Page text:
‘I am the true vine, and my Father is the vine-grower. He removes every branch in me that bears no fruit. Every branch that bears fruit he prunes to make it bear more fruit. John 15:1-2
With spring at last in the air, a gardener’s thoughts often turn to pruning. Pruning is an important part of gardening, and there is great debate on how and when to prune any particular plant. In earlier days I supplemented my income by working as a pruner. I became able to see the lines of the branches and gained confidence in the cutting, though part of my heart leaned toward untamed growth.
In pondering pruning, I conclude:
- 1) there are two types of pruning, intentional and acts of nature; and
- 2) I do not like to be pruned.
Intentional pruning by a careful vine-dresser or gardener is what Jesus is talking about. God’s wish for us is excellent, plentiful fruit and healthy growth. This is good for the plant, but more importantly is good for the entire community of flora and fauna who depend on fruit for nourishment. Pruning yields a flourishing community.
Pruning through acts of nature, wind storms, driving rains, and major snowfalls, severely damages or even kills the plants. Branches cover lawns and roots, and some trees and shrubs lose their grounding with roots now exposed to the air.
Sometimes careful additional pruning rescues the plant and nurtures new life. Other times that new life comes from damaged plants becoming compost, assisting in the growth of other plants. Pruning yields a flourishing community.
Plant life is central to a thriving earth and thriving Life writ large. So, too, are our lives, as we live to encourage the fruit of the divine spark within us. Pruning is no fun; no one, and most likely, no plant, enjoys being pruned. The cutting away hurts and new growth is uncomfortable at first. Growing pains are real.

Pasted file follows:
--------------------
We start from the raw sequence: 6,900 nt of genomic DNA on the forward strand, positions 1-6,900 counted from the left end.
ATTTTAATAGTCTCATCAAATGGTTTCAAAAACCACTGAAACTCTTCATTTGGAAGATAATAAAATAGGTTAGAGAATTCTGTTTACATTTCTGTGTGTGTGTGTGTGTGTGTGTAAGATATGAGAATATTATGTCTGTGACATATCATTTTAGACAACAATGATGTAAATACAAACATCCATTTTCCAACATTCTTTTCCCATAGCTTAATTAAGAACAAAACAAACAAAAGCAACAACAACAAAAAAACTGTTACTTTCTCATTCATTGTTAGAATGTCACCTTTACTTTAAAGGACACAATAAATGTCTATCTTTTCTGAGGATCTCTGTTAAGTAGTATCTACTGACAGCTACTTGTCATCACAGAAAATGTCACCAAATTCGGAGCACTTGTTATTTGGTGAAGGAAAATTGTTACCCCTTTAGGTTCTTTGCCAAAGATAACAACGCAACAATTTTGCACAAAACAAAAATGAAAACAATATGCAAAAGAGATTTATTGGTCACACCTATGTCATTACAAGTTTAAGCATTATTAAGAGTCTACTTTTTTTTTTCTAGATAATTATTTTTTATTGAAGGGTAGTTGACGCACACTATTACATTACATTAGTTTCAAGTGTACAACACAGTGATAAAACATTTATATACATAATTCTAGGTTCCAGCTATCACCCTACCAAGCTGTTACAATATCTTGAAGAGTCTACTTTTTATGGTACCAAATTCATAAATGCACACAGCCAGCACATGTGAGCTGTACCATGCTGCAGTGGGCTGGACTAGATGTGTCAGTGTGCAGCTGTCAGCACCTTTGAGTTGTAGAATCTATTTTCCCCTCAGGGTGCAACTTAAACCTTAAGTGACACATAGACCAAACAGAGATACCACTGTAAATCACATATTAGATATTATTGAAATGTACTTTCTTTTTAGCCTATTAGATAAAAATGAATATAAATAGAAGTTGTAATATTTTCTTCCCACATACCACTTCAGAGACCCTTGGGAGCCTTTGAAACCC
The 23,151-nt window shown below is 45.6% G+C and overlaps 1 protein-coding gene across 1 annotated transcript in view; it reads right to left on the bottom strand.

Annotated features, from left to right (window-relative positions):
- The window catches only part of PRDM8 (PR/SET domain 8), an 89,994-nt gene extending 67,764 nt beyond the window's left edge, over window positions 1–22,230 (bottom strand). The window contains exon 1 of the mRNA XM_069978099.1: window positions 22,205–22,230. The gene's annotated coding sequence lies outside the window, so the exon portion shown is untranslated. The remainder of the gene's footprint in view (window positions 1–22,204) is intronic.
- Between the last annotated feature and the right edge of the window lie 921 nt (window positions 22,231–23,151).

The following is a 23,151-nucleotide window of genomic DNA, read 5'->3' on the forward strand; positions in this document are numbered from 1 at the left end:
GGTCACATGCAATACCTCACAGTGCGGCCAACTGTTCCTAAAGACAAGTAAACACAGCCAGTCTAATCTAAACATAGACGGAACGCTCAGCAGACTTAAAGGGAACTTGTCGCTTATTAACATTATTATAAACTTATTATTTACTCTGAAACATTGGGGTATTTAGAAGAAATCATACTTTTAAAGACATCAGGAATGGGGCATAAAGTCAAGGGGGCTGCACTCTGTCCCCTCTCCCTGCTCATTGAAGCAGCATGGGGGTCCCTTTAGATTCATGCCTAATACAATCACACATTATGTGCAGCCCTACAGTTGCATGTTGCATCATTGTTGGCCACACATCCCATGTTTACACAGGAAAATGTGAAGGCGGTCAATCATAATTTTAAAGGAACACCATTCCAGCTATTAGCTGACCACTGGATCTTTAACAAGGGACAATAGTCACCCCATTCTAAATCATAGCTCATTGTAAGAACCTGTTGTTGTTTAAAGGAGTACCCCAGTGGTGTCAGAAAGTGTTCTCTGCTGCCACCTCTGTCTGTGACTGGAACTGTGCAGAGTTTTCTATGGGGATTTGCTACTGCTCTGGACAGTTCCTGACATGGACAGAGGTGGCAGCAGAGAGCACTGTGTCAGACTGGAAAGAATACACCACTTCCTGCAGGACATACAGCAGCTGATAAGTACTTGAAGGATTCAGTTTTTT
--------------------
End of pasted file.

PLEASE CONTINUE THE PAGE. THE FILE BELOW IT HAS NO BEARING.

Whether we are pruned by the Spirit helping us to live in humility and love, or pruned by act of nature, such as illness, loss, and global change, Jesus calls us to trust in the pruning. If we are to bear fruit, it helps to have reminders the entirety of the world does not depend on each one alone nor are we without fault. It is a gift to have others point out our blind spots and our need for strong approval. Abide in Jesus.
In illness, loss and change, the question is not, “Why me?” but rather how might this make me more loving, engaged with the world, and joyful. Our lives are gifts to this world and others. We are called to pour out ourselves and not hold on to what seems the security of our little selves. Abide in Jesus.
I do not like to pruned. It hurts before it deepens my love for others and for God. I like my little life and am not ready to become compost or to accept my own finitude and limits. Yet, after a good pruning, the peace that passes understanding, and the joy that can hold all the sorrow of the world become to take hold within me. As I abide in Jesus by allowing my heart to draw closer to his and a love that knows no bounds, I see more and more a connection with all creation and find a true source of security.
May we all rejoice in the pruning and trust in the great Gardener. May we each offer ourselves to the flourishing of community and all creation.
With every blessing,